Pinker, S. (2007). Dating, Swearing, Sex and Language: A Conversation with Questions between Steven Pinker and Ian McEwan. Areté: The Arts Tri-Quarterly, 24, Winter 2007, 24, 81-100. PDF
Pinker, S. (2007).

A History of Violence

. The New Republic. Website
Pinker, S. (2007).

Strangled by Roots: The Genealogy Craze in America

. The New Republic. Website
Pinker, S. (2007).

The Brain: The Mystery of Conciousness

. Time. Website
Pinker, S. (2007).

The Known World: Review of The Canon

. New York Times Book Review. Website
Berent, I., & Pinker, S. (2007). The Dislike of Regular Plurals in Compounds: Phonological Familiarity or Morphological Constraint?. The Mental Lexicon, 2(2), 129-181.Abstract
English speakers disfavor compounds containing regular plurals compared to irregular ones. Haskell, MacDonald and Seidenberg (2003) attribute this phenomenon to the rarity of compounds containing words with the phonological properties of regular plurals. Five experiments test this proposal. Experiment 1 demonstrated that novel regular plurals (e.g., loonks-eater) are disliked in compounds compared to irregular plurals with illicit (hence less frequent) phonological patterns (e.g., leevk-eater, plural of loovk). Experiments 2–3 found that people show no dispreference for compounds containing nouns that merely sound like regular plurals (e.g., hose-installer vs. pipe-installer). Experiments 4–5 showed a robust effect of morphological regularity when phonological familiar- ity was controlled: Compounds containing regular plural nonwords (e.g., gleeks- hunter, plural of gleek) were disfavored relative to irregular, phonologically-iden- tical, plurals (e.g., breex-container, plural of broox). The dispreference for regular plurals inside compounds thus hinges on the morphological distinction between irregular and regular forms and it is irreducible to phonological familiarity.
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Pinker, S. (2007). Toward a consilient study of literature (review of J. Gottschall & D. Sloan Wilson, "The Literary Animal: Evolution and the Nature of Narrative"). Philosophy and Literature, 31, 161-177. PDF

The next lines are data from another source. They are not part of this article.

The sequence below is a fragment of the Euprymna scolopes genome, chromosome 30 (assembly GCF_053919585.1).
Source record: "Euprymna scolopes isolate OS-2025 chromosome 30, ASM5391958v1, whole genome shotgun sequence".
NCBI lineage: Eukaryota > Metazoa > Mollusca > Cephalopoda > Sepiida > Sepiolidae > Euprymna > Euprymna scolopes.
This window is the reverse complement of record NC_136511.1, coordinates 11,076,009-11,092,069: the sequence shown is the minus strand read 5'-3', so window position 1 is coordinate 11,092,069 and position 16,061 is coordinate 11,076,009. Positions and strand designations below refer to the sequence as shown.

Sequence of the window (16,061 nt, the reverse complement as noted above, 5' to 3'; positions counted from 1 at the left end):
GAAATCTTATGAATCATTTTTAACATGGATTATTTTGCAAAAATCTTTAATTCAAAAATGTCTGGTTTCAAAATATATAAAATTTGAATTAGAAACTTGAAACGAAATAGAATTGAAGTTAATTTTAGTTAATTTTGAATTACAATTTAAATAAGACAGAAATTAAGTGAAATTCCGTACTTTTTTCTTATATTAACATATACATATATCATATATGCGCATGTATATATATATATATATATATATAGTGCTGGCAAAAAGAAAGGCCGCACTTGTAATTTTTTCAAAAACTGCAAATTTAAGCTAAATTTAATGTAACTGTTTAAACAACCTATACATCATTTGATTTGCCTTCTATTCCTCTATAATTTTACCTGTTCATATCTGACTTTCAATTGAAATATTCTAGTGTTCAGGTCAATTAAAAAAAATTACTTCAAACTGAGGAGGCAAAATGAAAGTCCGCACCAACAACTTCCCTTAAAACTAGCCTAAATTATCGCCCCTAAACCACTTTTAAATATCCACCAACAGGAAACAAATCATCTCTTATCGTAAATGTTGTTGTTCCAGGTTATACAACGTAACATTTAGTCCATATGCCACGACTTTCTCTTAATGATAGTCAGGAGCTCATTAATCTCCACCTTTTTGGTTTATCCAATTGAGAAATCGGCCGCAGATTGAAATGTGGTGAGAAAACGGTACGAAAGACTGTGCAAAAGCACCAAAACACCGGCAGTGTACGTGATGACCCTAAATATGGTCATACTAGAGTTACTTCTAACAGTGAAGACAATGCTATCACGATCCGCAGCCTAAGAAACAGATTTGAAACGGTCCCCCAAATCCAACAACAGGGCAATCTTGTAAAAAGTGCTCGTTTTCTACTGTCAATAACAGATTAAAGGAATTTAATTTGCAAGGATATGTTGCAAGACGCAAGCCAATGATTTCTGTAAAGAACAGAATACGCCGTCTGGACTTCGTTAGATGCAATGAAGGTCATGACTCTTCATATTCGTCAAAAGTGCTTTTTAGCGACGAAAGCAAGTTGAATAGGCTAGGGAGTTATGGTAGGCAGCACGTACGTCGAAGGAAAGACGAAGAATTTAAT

Pinker, S. (2007). The evolutionary social psychology of off-record indirect speech acts. Intercultural Pragmatics. Intercultural Pragmatics, 4(4), 437–461.Abstract
This paper proposes a new analysis of indirect speech in the framework of game theory, social psychology, and evolutionary psychology. It builds on the theory of Grice, which tries to ground indirect speech in pure rationality (the demands of e‰cient communication between two cooperating agents) and on the Politeness Theory of Brown and Levinson, who proposed that people cooperate not just in exchanging data but in saving face (both the speaker’s and the hearer’s). I suggest that these theories need to be supple- mented because they assume that people in conversation always cooperate. A reflection on how a pair of talkers may have goals that conflict as well as coincide requires an examination of the game-theoretic logic of plausible denial, both in legal contexts, where people’s words may be held against them, and in everyday life, where the sanctions are social rather than judi- cial. This in turn requires a theory of the distinct kinds of relationships that make up human social life, a consideration of a new role for common knowledge in the use of indirect speech, and ultimately the paradox of ra- tional ignorance, where we choose not to know something relevant to our interests.
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The Stuff of Thought : Language as a Window Into Human Nature
Pinker, S. (2007). The Stuff of Thought : Language as a Window Into Human Nature. New York: Viking.